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The Four Pillars of Kindness - The Honey Foundation


The Four Pillars of Kindness

by David Jones

“Be nice!” This is what we hear from our parents when growing up in situations of physical or verbal aggression. It’s what we tell our own children. “Be nice!” What exactly does that mean, be nice? Basically it means to be kind, right? That is, stop aggressing against the person. But what does it mean then to be kind? This is a question I’ve been pondering for a long time now. What exactly is kindness?

According to Wikipedia kindness is defined thusly:

“Kindness is a behavior marked by ethical characteristics, a pleasant disposition, and concern for others. It is known as a virtue, and recognized as a value in many cultures and religions.

To be honest I struggle with that definition. To me kindness is much more than having a “pleasant disposition” or “concern for others”. I don’t believe that kindness is that simple. Kindness is an amalgam of qualities. To me:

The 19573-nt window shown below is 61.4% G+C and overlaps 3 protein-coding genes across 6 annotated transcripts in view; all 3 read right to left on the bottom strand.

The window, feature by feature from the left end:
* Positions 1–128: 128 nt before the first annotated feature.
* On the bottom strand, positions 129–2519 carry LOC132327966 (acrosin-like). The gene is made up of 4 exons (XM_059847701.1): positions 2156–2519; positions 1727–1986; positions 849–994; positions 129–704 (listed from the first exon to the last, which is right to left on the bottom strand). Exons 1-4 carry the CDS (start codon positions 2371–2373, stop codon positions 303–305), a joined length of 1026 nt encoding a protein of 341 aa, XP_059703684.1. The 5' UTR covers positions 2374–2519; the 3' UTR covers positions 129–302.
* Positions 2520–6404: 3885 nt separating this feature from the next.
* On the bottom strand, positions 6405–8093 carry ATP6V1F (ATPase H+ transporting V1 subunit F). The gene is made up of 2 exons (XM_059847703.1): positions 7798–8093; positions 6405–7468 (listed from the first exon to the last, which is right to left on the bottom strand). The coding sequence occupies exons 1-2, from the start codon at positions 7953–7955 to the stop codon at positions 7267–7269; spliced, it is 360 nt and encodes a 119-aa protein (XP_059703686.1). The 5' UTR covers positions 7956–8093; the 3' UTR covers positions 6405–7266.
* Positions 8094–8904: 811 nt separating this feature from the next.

Kindness is a manifestation and extension of four different human characteristics: Compassion, Empathy, Sympathy and Forgiveness

How did I come to this conclusion? Over the last four years I’ve lived near my father in rural Arizona. When I made the decision to move here I had no idea that I’d be taking a journey of self-discovery that would ultimately find myself caring for my dad in the final days of his life.

My dad and I had our challenges throughout our lives. We were at loggerheads with each other many times. Whether it be politics or religion or social and family matters we disagreed with each far more than we agreed. At times I’m certain that we didn’t like each other. This caused us both to be unkind to each other through much our lives. Not physically of course but certainly verbally.